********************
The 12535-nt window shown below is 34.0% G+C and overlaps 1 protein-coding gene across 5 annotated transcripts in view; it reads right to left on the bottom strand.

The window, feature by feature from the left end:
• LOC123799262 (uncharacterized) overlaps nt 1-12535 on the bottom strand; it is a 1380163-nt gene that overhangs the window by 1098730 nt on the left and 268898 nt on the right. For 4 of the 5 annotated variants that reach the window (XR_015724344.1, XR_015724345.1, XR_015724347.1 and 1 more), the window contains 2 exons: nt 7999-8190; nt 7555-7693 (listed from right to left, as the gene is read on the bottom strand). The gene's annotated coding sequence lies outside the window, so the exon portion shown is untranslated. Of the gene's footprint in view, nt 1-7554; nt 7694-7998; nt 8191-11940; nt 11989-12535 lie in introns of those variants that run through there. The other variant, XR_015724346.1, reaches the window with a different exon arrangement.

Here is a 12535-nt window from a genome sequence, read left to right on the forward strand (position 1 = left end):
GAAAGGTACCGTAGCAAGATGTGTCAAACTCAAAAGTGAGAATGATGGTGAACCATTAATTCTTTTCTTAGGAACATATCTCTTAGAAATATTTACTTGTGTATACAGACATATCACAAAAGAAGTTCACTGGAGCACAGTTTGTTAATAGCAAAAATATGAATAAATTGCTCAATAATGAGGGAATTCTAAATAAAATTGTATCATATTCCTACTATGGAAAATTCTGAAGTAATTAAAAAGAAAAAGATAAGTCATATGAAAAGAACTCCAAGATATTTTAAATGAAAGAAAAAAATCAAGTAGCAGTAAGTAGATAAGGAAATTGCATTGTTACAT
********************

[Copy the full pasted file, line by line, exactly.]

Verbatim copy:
The 12535-nt window shown below is 34.0% G+C and overlaps 1 protein-coding gene across 5 annotated transcripts in view; it reads right to left on the bottom strand.

The window, feature by feature from the left end:
• LOC123799262 (uncharacterized) overlaps nt 1-12535 on the bottom strand; it is a 1380163-nt gene that overhangs the window by 1098730 nt on the left and 268898 nt on the right. For 4 of the 5 annotated variants that reach the window (XR_015724344.1, XR_015724345.1, XR_015724347.1 and 1 more), the window contains 2 exons: nt 7999-8190; nt 7555-7693 (listed from right to left, as the gene is read on the bottom strand). The gene's annotated coding sequence lies outside the window, so the exon portion shown is untranslated. Of the gene's footprint in view, nt 1-7554; nt 7694-7998; nt 8191-11940; nt 11989-12535 lie in introns of those variants that run through there. The other variant, XR_015724346.1, reaches the window with a different exon arrangement.

Here is a 12535-nt window from a genome sequence, read left to right on the forward strand (position 1 = left end):
GAAAGGTACCGTAGCAAGATGTGTCAAACTCAAAAGTGAGAATGATGGTGAACCATTAATTCTTTTCTTAGGAACATATCTCTTAGAAATATTTACTTGTGTATACAGACATATCACAAAAGAAGTTCACTGGAGCACAGTTTGTTAATAGCAAAAATATGAATAAATTGCTCAATAATGAGGGAATTCTAAATAAAATTGTATCATATTCCTACTATGGAAAATTCTGAAGTAATTAAAAAGAAAAAGATAAGTCATATGAAAAGAACTCCAAGATATTTTAAATGAAAGAAAAAAATCAAGTAGCAGTAAGTAGATAAGGAAATTGCATTGTTACAT